Multiple wildfires are threatening New Mexico.

New Mexico Gov. Michelle Lujan Grisham signed emergency declarations after wildfires continued to blaze Sunday in almost half of New Mexico's drought-stricken counties.

Muhammed Kayan
Muhammed Kayan
27 April 2022 Wednesday 09:24
216 Reads
Multiple wildfires are threatening New Mexico.

A wildfire that began in northern New Mexico on April 6 was merged with another fire Saturday, causing widespread evacuations in Mora County and San Miguel counties. Sunday's fire was at 84 sq miles (217 km) and 12% contained.

A wind-driven wildfire that raged in northern New Mexico had already started on April 17. It had charred 81 miles (209 km) of oak brush, ponderosa pine and grass north of Ocate. This is an unincorporated community in Mora County.

In Arizona, residents who were forced to evacuate because of a wildfire in Flagstaff were allowed back home on Sunday morning.

Authorities in Nebraska said that wind-driven wildfires were sweeping through the state, causing the death of a retired chief fire officer from Cambridge and injuring at least 11 firefighters.

New Mexico's wind and temperature conditions were less severe Saturday, but they were still strong enough to keep the fires burning. Numerous evacuation orders were still in effect.

Officials from fire departments expected the northern wildfires' slowdown to occur Sunday, as smoke and cloud cover moves in. This will allow the forests to retain more moisture. However, they warned that fires in the interior could exhibit extreme to moderate behavior and could pose a threat to structures.

Lujan Grisham stated that more than 200 structures were destroyed by wildfires so far, and another 900 are at risk.

Officials from fire management said that the exact damage was not known because it is still too dangerous to enter and assess all homes that have been destroyed.

"We don't know how much damage was done to the structures. Jayson Coil, chief of operation sections, said that it is not possible to determine the exact areas in which most homes survived the fire and where they have not been damaged.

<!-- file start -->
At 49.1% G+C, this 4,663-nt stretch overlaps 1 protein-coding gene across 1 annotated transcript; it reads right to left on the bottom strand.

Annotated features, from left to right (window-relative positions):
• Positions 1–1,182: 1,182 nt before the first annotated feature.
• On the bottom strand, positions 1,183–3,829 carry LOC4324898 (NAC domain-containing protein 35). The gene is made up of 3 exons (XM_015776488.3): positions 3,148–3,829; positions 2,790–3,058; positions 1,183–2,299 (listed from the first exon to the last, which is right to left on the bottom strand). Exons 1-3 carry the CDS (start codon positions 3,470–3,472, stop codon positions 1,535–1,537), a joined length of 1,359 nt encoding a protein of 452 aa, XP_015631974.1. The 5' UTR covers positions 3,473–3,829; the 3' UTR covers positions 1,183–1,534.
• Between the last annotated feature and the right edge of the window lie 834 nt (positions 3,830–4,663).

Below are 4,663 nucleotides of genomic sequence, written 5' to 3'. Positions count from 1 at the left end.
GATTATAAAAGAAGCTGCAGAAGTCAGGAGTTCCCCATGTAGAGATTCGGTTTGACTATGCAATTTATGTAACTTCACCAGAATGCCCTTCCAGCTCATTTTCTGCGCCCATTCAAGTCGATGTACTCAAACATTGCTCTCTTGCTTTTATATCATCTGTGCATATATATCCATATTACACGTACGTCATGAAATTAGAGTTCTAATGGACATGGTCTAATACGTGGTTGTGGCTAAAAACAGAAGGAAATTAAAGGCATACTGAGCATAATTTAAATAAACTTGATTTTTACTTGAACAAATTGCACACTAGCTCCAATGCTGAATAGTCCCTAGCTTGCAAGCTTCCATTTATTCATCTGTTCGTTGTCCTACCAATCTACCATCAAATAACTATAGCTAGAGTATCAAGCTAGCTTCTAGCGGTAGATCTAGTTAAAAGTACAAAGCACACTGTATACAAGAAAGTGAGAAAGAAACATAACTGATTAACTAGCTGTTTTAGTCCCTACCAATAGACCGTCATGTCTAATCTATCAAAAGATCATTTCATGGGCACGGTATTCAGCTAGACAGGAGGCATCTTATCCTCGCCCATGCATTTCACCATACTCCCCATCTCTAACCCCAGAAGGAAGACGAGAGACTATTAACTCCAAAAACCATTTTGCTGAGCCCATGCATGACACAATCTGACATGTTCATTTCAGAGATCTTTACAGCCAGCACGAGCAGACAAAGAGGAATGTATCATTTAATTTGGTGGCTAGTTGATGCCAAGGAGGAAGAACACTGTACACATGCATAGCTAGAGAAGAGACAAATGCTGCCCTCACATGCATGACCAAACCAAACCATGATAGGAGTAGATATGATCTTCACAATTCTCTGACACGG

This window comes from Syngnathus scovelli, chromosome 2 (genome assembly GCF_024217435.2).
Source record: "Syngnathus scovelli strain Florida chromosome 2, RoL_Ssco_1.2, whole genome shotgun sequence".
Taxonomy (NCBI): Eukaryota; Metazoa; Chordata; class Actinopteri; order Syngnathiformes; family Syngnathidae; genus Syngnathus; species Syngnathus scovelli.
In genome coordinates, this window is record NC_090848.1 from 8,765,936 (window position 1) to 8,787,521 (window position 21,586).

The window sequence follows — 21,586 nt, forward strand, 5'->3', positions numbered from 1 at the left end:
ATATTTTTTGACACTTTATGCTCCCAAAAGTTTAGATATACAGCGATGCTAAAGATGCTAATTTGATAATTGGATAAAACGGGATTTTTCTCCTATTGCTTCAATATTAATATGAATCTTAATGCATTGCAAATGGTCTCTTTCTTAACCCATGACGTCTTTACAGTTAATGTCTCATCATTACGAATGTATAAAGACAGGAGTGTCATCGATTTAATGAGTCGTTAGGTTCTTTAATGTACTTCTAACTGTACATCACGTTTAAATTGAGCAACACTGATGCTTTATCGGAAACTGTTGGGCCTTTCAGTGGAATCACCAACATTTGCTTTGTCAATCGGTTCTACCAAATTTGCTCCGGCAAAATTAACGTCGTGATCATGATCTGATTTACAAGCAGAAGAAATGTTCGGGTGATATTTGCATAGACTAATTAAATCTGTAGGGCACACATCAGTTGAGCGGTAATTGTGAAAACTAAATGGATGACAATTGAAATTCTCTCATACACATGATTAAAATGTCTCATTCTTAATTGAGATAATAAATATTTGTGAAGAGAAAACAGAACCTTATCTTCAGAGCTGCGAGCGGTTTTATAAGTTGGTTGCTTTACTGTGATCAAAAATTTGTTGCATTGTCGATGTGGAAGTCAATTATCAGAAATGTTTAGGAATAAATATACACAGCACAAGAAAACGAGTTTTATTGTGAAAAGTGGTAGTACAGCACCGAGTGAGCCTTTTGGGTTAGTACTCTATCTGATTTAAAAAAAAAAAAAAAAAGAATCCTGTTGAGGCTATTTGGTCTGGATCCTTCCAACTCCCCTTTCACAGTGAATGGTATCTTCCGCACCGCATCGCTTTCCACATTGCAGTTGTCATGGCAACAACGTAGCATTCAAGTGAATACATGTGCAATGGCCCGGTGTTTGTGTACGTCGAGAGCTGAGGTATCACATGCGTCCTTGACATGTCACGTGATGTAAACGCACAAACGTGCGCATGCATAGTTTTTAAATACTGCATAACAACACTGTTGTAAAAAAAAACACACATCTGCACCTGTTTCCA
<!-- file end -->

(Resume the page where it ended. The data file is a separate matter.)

New Mexico has approximately 3 million grants for wildfires. More than 1,000 firefighters responded to the call.

Lujan Grisham stated that she had asked the White House to provide more federal resources, and she is calling for an end to fireworks in the state.

She stated that New Mexico needs more federal agencies for firefighting, mitigation and public safety support. It's going be a difficult summer. We have therefore banned fires. That is why I'm asking all local governments to stop selling fireworks.

Scientists have stated that wildfire is now a threat all year round in the West due to changing weather conditions, including earlier snowmelt and more rain in the fall. These problems are exacerbated by decades-long fire suppression and poor management, as well as a megadrought lasting more than 20 years that has been linked to climate change.

Two large wildfires continued to blaze in Arizona on Sunday, 10 miles (16 km) south of Prescott, and 14 miles (22 km) northeast Flagstaff.

Coconino County officials lifted the evacuation order for residents who live along Highway 89 on Sunday morning after firefighters determined that the Flagstaff-area wildfire was no longer a danger.

As of Sunday, the fire in Flagstaff had 3% contained. It covered 33 miles (85 kilometers) According to county officials, it forced the evacuations of 766 homes as well as the destruction of 30 houses and two dozen other structures.

Arizona Gov. Doug Ducey declared the Fire a State of Emergency Thursday in Coconino County, to allow for recovery aid for affected communities.

Prescott was the scene of a wildfire that broke out last Monday. It had been reduced to 4.8 miles (12.4 kilometers) by helicopters and air tanks, which dropped water and retardant to stop it from growing further.

Investigations continue into the cause of Arizona and New Mexico's wildfires.

Officials from Nebraska Emergency Management Agency said John P. Trumble of Arapahoe was overcome by smoke after his vehicle left the road on Friday night due to poor visibility from dust and smoke.

Trumble, aged 66, was working as a spotter with firefighters in Red Willow County, in the southwestern corner, of the state. His body was discovered early Saturday morning, authorities stated.

Five Nebraska counties were still experiencing wildfires Saturday night. To help combat the flames, the Nebraska National Guard deployed three helicopters as well as several support trucks.


 

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